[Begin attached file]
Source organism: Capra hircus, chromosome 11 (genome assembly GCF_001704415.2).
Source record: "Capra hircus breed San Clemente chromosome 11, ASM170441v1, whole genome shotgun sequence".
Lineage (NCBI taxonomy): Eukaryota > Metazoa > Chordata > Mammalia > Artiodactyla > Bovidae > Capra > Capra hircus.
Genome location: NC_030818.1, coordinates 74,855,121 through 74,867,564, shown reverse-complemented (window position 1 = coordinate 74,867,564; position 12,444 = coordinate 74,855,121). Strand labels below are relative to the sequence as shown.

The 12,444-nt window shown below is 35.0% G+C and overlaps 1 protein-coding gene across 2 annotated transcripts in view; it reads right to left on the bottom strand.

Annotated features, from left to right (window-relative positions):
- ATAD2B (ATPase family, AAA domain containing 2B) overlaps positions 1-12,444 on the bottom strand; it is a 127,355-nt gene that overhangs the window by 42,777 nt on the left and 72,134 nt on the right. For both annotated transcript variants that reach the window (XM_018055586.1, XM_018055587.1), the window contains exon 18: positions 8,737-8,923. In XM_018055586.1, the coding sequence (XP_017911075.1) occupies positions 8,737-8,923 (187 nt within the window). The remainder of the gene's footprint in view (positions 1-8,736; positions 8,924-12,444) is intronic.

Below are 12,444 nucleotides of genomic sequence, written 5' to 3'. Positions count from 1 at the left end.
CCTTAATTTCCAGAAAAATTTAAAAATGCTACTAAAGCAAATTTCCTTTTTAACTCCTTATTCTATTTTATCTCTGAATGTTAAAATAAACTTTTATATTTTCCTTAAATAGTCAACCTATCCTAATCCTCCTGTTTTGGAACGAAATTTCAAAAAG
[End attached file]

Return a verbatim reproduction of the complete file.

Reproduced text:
Source organism: Capra hircus, chromosome 11 (genome assembly GCF_001704415.2).
Source record: "Capra hircus breed San Clemente chromosome 11, ASM170441v1, whole genome shotgun sequence".
Lineage (NCBI taxonomy): Eukaryota > Metazoa > Chordata > Mammalia > Artiodactyla > Bovidae > Capra > Capra hircus.
Genome location: NC_030818.1, coordinates 74,855,121 through 74,867,564, shown reverse-complemented (window position 1 = coordinate 74,867,564; position 12,444 = coordinate 74,855,121). Strand labels below are relative to the sequence as shown.

The 12,444-nt window shown below is 35.0% G+C and overlaps 1 protein-coding gene across 2 annotated transcripts in view; it reads right to left on the bottom strand.

Annotated features, from left to right (window-relative positions):
- ATAD2B (ATPase family, AAA domain containing 2B) overlaps positions 1-12,444 on the bottom strand; it is a 127,355-nt gene that overhangs the window by 42,777 nt on the left and 72,134 nt on the right. For both annotated transcript variants that reach the window (XM_018055586.1, XM_018055587.1), the window contains exon 18: positions 8,737-8,923. In XM_018055586.1, the coding sequence (XP_017911075.1) occupies positions 8,737-8,923 (187 nt within the window). The remainder of the gene's footprint in view (positions 1-8,736; positions 8,924-12,444) is intronic.

Below are 12,444 nucleotides of genomic sequence, written 5' to 3'. Positions count from 1 at the left end.
CCTTAATTTCCAGAAAAATTTAAAAATGCTACTAAAGCAAATTTCCTTTTTAACTCCTTATTCTATTTTATCTCTGAATGTTAAAATAAACTTTTATATTTTCCTTAAATAGTCAACCTATCCTAATCCTCCTGTTTTGGAACGAAATTTCAAAAAG